SUPPORTED BY 18-270MM

PROFILE

Takeshi Fukazawa

Takeshi Fukazawa

Born in Saitama Prefecture in 1974, Fukazawa graduated from Faculty of Engineering of Tokyo University of Science. During his university days, he began hiking in mountains and taking landscape photographs. Today, he mainly takes photographs in the Shinshu region, including Mount Shirouma of the Northern Alps, but has been expanding his scope to the southern seas in such areas as the Yaeyama islands in Okinawa. He is a member of the Japan Professional Photographers Society.

Official website
http://www.ac.auone-net.jp/~tf-photo/

GALLERY

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The Radiance of Life: Iriomote Island

  • Daybreak

    Daybreak

  • Bruguiera Gymnorrhiza Forest

    Bruguiera Gymnorrhiza Forest

  • Barringtonia Plant Blooming at Dusk

    Barringtonia Plant Blooming at Dusk

  • Mating of the Tree Nymph Butterflies

    Mating of the Tree Nymph Butterflies

  • Limestone Cave

    Limestone Cave

MESSAGE

Subtropical forests spread across Iriomote Island. Starting with the Iriomote Cat and the Crested Serpent Eagle, which exist at the top of its ecosystem, the lives of a wide variety of flora and fauna are nurtured by this island. As I observe their earnest efforts to live, I realize that even the smallest lives are an indispensible and precious presence. If something is taken away, or if anything foreign is to be added, this would throw the entire ecosystem into chaos. For this photo shoot, I targeted the moments in which living organisms expressed their radiance, such as the mating of the Tree Nymph butterfly, the blossoming of the Barringtonia plant, a mangrove forest with the tide starting to flow, and luxuriant foliage of a dense subtropical forest seen from a limestone cave. A single living creature cannot exist on its own, as its life is supported by the entire ecosystem. After mating, the Tree Nymph butterfly lays its eggs on Parsonsia laevigata leaves. By eating these leaves, the Tree Nymph caterpillar absorbs poison within its body so that, once it transforms into a butterfly, it is able to gracefully flutter about without worrying about being eaten by predators. The Barringtonia plant, which blossoms at night and loses its petals the next morning, uses a powerful scent to attract insects that will carry its pollen. Mangrove varieties such as the Bruguiera gymnorrhiza that grow in brackish water utilize the tides' ebb and flow to carry their seeds to far away places in order to expand their habitats. Observing such living things, I could not help but develop a sense of wonder about how ingeniously they are crafted in order to adapt to the environment. And I want to make sure that we humans do not forget that we also are a member of this Earth's ecosystem.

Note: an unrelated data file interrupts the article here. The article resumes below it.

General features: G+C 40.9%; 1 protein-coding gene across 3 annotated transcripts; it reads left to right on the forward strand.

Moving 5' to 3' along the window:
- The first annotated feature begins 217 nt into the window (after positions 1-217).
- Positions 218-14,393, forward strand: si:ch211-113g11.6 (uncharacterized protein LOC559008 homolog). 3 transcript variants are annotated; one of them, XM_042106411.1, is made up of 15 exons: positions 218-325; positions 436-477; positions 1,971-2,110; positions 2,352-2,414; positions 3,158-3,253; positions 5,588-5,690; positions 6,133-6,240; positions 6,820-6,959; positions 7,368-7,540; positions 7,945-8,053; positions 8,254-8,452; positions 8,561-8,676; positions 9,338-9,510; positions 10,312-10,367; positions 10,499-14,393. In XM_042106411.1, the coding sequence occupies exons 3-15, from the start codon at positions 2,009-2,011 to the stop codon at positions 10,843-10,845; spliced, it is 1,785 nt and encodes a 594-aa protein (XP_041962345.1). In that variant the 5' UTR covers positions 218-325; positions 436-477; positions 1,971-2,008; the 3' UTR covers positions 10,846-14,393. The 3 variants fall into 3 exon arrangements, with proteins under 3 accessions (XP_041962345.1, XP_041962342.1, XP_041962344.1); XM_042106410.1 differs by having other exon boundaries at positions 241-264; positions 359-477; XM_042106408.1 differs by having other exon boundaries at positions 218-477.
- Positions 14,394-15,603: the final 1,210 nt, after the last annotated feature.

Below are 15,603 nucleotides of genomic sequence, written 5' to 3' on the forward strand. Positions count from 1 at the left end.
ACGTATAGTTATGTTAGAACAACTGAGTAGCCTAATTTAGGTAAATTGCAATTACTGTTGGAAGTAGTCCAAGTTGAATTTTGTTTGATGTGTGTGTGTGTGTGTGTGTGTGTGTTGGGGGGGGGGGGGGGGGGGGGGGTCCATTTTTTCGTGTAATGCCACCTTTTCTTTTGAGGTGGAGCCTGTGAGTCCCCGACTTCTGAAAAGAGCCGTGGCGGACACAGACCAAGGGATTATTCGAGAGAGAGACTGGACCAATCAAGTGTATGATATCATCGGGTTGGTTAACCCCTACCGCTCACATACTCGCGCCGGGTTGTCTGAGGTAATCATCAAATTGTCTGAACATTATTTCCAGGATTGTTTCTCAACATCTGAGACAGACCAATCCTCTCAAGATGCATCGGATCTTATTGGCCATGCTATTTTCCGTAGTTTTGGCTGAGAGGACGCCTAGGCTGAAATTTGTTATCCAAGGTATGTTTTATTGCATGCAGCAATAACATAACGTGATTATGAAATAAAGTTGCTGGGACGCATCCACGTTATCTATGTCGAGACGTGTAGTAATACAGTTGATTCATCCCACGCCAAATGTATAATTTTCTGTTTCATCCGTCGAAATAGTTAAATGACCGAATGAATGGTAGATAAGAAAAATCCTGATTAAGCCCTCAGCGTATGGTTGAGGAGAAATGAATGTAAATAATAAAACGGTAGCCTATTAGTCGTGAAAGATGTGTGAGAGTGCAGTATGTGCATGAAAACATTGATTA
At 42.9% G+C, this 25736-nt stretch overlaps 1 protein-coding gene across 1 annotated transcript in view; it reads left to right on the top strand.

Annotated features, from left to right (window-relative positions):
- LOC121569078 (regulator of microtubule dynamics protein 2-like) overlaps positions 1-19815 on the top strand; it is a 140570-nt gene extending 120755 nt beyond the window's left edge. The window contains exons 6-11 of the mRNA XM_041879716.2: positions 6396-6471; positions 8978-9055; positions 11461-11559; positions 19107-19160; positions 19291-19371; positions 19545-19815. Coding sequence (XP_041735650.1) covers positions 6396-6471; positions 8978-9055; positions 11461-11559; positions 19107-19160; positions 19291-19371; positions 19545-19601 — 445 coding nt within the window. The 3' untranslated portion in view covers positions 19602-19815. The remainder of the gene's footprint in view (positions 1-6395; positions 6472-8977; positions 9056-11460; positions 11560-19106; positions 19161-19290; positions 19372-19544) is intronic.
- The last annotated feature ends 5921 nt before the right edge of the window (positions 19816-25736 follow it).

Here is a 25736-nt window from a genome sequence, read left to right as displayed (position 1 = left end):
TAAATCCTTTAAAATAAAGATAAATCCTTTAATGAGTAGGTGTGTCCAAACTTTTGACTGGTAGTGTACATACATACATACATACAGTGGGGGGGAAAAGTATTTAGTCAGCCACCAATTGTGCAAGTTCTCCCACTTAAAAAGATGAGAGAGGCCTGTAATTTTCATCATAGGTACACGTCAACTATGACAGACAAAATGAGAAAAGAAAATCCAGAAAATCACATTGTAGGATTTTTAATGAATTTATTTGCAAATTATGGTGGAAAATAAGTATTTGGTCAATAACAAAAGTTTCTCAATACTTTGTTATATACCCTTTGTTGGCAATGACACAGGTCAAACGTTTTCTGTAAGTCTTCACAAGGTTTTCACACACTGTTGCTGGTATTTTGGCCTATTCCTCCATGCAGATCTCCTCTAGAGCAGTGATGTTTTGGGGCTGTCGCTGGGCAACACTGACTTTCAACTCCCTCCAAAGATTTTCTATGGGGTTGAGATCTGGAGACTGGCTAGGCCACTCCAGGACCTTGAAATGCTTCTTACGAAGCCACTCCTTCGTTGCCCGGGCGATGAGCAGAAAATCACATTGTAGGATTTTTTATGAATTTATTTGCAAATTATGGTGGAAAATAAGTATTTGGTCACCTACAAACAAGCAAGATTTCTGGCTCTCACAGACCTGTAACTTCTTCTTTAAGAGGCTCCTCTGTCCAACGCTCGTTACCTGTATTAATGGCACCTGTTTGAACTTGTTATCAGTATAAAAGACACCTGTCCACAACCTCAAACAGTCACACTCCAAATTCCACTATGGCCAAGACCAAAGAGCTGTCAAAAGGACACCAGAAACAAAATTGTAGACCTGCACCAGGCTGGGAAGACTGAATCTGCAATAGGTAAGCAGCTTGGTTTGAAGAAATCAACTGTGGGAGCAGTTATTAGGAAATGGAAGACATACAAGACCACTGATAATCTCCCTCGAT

Feedback on having used 18-270mm (Model B008)

During this shoot, I photographed everything from the majestic sunrise glow to small subjects like flowers and butterflies. In the process, I recognized the merit of an 18-270 mm lens, which is that it can, by itself, flexibly photograph wide-angle to telephoto, as well as macro. As the imaging performance is fully sufficient for landscape photography, I invite viewers to enjoy the large prints I will be putting on display.

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Daybreak

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Bruguiera
Gymnorrhiza Forest

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Barringtonia Plant
Blooming at Dusk

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Mating of the Tree
Nymph Butterflies

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Limestone Cave

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